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We look at fscrypt. fscrypt is a high-level tool for the management of Linux filesystem encryption. fscrypt manages metadata, key generation, key wrapping, PAM integration, and provides a uniform interface for creating and modifying encrypted directories.

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fscrypt applies encryption at the directory level. Directory-level encryption isn't the same as full-disk encryption. If you need full-disk encryption on Linux, use LUKS.

Requirements for fscrypt

To use fscrypt, you need a filesystem with encryption support and a kernel supporting reading and writing from the filesystem:

  • ext4 and Linux kernel 4.1 (or newer)
  • F2FS (Flash-Friendly File System) and Linux kernel 4.2 (or newer)
  • UBIFS (Unsorted Block Image File System) and Linux kernel 4.10 (or newer)

Since ext4 (the “fourth extended filesystem”) is very common, we only talk about the ext4 in this post.

Checking ext4 for encryption support

First of all, you need to check if your ext4 filesystem supports fscrypt. Check the following:

  • Check if your filesystem is really ext4 formatted.
  • In your terminal, enter getconf PAGE_SIZE and tune2fs -l /dev/device | grep 'Block size'. Both values MUST be identical.
  • If you are using GRUB (GNU GRand Unified Bootloader), be sure that you use 2.04 or newer. GRUB older than 2.04 doesn’t support booting ext4 filesystem with encryption enabled.

Proceed only if your system meets all requirements.

Install fscrypt and set it up

Install fscrypt via your system’s package manager. On Arch, you may run yay -S fscrypt-git.

After this, enter fscrypt status. The output shows whether your filesystem supports encryption and whether fscrypt is enabled. Check this carefully. If everything looks good, enter sudo fscrypt setup to create the global configuration file. This is the only time you need root privileges.

After this, you have to decide on which filesystem you want to enable fscrypt. Let’s assume you chose “/dev/sdb1.” Enter fscrypt setup /dev/sdb1. This command creates a hidden “.fscrypt” folder that contains relevant metadata.

The next step is already setting up a directory that should be encrypted. Use a new folder for this! Create a new folder (e.g., by entering mkdir newfolder) and set it up by entering fscrypt encrypt newfolder.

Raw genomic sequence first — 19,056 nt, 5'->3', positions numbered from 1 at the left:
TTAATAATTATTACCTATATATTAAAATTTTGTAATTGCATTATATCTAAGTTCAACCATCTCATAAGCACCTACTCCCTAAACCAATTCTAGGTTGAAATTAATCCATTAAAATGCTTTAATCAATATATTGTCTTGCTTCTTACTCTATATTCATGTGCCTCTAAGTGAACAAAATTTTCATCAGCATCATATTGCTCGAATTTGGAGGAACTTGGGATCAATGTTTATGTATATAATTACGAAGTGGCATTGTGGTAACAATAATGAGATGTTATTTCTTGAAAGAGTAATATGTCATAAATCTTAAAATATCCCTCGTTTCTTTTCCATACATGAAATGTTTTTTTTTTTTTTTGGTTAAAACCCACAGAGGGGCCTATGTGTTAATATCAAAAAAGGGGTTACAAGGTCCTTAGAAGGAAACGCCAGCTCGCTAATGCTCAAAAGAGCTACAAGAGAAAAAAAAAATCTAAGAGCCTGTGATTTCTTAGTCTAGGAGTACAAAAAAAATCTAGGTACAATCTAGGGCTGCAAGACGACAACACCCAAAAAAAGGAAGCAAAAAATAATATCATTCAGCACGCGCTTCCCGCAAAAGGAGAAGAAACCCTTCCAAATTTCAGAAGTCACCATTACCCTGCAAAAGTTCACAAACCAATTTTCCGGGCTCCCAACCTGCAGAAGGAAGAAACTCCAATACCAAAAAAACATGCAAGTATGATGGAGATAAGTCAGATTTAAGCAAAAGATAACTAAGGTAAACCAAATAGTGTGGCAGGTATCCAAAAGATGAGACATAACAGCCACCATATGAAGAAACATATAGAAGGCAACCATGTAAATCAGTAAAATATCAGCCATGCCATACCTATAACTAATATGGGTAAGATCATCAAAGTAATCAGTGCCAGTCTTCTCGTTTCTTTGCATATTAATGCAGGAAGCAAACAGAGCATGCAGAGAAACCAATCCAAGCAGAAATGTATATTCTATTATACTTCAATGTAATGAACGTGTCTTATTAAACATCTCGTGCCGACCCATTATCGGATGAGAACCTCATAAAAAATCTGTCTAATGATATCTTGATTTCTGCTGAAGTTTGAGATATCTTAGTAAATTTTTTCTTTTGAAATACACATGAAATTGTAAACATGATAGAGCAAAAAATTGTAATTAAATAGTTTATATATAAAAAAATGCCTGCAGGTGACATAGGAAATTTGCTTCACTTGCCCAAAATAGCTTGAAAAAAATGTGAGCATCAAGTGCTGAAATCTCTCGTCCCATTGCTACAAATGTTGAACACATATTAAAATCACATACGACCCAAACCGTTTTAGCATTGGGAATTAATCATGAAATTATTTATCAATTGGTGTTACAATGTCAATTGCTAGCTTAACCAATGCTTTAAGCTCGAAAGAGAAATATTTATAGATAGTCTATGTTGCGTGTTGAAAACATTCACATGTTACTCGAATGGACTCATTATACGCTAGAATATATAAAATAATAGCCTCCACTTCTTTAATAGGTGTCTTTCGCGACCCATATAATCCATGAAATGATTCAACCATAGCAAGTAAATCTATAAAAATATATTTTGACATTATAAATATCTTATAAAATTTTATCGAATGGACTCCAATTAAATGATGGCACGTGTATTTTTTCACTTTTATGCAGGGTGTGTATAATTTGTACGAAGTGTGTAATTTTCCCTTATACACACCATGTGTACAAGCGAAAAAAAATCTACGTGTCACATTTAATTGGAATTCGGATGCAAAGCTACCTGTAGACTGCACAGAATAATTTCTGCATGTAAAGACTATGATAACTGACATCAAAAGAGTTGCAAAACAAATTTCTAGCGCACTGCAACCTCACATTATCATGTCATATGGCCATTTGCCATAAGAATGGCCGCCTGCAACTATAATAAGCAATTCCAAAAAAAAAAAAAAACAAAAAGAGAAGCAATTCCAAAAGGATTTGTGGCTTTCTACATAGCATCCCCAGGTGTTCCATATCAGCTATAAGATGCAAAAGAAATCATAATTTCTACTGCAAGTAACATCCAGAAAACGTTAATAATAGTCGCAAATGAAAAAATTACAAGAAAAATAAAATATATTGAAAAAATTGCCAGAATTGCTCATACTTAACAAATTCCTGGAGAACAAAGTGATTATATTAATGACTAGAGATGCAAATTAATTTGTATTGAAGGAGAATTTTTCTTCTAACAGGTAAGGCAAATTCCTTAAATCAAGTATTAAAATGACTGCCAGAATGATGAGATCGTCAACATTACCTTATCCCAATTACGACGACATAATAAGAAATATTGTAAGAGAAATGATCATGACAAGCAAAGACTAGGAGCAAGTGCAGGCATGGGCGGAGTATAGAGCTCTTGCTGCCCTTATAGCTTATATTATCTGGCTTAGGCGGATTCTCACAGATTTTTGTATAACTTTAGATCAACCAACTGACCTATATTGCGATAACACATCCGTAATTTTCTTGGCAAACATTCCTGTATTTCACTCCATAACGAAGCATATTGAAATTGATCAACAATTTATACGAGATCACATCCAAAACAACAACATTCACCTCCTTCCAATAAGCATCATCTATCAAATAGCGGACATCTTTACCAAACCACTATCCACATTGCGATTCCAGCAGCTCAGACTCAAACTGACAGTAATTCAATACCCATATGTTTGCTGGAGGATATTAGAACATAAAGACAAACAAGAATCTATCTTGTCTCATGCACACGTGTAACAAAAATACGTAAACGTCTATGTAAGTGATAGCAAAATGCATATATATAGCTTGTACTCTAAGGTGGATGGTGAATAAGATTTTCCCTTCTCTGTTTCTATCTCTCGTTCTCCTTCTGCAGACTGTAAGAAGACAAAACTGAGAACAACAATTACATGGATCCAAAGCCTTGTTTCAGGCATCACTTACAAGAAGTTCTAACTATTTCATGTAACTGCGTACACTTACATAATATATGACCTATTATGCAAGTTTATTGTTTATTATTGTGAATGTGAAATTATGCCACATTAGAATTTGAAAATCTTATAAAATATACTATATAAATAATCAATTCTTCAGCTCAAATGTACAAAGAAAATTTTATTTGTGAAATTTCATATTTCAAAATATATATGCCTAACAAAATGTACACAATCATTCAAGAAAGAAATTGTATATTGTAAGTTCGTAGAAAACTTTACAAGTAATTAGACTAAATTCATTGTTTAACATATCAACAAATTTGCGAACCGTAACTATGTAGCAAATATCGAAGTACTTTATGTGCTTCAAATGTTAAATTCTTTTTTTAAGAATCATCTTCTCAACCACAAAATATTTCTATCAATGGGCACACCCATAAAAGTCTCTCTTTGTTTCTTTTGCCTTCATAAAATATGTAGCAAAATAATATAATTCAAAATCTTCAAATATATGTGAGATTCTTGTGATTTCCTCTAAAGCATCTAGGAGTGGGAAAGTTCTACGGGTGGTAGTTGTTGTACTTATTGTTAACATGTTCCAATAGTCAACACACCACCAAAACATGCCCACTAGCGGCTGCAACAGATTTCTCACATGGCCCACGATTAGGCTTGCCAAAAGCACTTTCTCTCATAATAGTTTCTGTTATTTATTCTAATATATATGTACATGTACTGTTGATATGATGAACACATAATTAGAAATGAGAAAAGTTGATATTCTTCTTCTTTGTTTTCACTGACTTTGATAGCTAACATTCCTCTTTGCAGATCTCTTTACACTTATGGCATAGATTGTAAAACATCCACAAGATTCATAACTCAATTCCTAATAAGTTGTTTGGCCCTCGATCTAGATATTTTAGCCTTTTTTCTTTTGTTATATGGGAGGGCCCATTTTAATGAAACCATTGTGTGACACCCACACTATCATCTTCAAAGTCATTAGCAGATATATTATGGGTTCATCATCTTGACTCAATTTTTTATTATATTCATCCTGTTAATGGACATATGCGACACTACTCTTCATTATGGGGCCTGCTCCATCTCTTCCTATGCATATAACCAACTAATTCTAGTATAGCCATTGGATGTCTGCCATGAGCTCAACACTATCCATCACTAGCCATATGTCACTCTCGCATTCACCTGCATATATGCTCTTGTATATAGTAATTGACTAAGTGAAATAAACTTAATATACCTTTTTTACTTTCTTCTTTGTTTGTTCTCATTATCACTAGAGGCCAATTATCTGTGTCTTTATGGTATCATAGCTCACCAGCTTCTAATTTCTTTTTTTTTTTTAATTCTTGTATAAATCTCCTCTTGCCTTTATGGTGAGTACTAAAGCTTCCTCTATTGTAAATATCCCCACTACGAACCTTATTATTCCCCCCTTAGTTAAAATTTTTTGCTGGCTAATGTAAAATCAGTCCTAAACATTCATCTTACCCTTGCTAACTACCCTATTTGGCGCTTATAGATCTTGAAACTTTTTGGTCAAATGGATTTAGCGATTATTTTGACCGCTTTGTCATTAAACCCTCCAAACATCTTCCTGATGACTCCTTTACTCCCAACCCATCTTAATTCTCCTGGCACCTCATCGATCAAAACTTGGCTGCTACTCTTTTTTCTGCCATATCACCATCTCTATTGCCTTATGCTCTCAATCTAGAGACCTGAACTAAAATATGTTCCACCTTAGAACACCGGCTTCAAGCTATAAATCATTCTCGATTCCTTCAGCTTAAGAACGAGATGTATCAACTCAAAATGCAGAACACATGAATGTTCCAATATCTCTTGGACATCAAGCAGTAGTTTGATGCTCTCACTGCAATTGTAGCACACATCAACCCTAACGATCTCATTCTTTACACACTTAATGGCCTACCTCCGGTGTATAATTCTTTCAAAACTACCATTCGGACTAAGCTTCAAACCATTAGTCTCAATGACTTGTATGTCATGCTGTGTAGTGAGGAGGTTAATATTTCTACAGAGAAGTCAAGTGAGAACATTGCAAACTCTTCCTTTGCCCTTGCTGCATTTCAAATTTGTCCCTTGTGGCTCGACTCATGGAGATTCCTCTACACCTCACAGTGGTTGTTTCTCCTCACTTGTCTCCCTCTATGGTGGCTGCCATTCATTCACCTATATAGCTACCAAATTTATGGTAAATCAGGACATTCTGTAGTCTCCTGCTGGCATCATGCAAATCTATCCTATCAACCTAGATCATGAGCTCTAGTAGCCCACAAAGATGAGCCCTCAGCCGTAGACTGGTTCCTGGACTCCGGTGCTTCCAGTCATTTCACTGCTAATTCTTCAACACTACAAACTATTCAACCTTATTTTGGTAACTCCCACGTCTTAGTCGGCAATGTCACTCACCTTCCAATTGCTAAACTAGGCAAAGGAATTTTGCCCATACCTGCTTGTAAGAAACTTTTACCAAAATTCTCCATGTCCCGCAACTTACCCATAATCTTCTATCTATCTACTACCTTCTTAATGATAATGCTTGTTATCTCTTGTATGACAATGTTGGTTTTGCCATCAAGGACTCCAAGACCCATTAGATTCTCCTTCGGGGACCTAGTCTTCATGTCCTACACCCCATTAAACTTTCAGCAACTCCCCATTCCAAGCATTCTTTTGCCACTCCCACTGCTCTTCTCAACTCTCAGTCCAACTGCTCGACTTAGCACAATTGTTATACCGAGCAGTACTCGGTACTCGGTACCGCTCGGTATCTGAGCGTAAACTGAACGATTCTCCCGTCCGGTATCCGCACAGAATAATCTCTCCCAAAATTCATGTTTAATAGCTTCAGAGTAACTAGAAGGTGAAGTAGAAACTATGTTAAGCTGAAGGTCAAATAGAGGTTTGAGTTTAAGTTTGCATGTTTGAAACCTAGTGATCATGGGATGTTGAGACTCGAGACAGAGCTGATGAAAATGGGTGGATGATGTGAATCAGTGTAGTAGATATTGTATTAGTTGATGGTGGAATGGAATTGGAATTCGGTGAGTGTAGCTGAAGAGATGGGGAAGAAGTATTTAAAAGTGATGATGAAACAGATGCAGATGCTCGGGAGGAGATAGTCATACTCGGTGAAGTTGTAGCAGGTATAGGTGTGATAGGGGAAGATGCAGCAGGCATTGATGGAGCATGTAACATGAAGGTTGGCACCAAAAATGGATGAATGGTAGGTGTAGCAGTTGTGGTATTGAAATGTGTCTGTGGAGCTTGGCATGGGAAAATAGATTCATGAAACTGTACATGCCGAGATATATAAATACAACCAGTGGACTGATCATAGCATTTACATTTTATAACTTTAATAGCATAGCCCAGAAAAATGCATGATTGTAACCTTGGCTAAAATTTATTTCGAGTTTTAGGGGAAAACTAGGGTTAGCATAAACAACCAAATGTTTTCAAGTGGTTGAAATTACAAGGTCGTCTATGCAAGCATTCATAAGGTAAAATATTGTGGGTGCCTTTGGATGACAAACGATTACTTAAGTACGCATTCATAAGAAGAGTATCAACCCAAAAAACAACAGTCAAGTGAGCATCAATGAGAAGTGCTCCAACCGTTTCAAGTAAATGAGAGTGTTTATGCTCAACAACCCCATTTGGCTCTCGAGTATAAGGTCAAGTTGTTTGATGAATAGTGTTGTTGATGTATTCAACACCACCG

Afterward, fscrypt asks which protector it should use. A “protector” in fscrypt is just some kind of secret. fscrypt supports your login passphrase, a custom passphrase, or a raw key file. You can change your protector later. (In reality, it is more complicated; however, we won’t cover this in detail.)

Let’s tell fscrypt to use “A custom passphrase” here. Assign a name. Then enter and confirm your password. The final output should be something like:

'newfolder' is now encrypted, unlocked, and ready for use

Enter fscrypt status newfolder to check again. The output should be similar to:

'newfolder' is encrypted with fscrypt

Using your encrypted folder

After setting up the new folder, you can put some files in there. fscrypt only encrypts the files that you add to the folder after enabling the encryption. Due to this, you need to re-add files after enabling encryption or just use a new folder (as suggested above).

During regular use, you don’t need to lock the folder. After a system restart, you can unlock your folder by entering fscrypt unlock newfolder. You must enter your passphrase, and fscrypt will output:

'newfolder' is now unlocked and ready for use

Then, you can use it as any other folder on your system.

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In summary, fscrypt provides an easy way to set up folder-based encryption on most Linux systems. For more details, check fscrypt’s documentation on GitHub.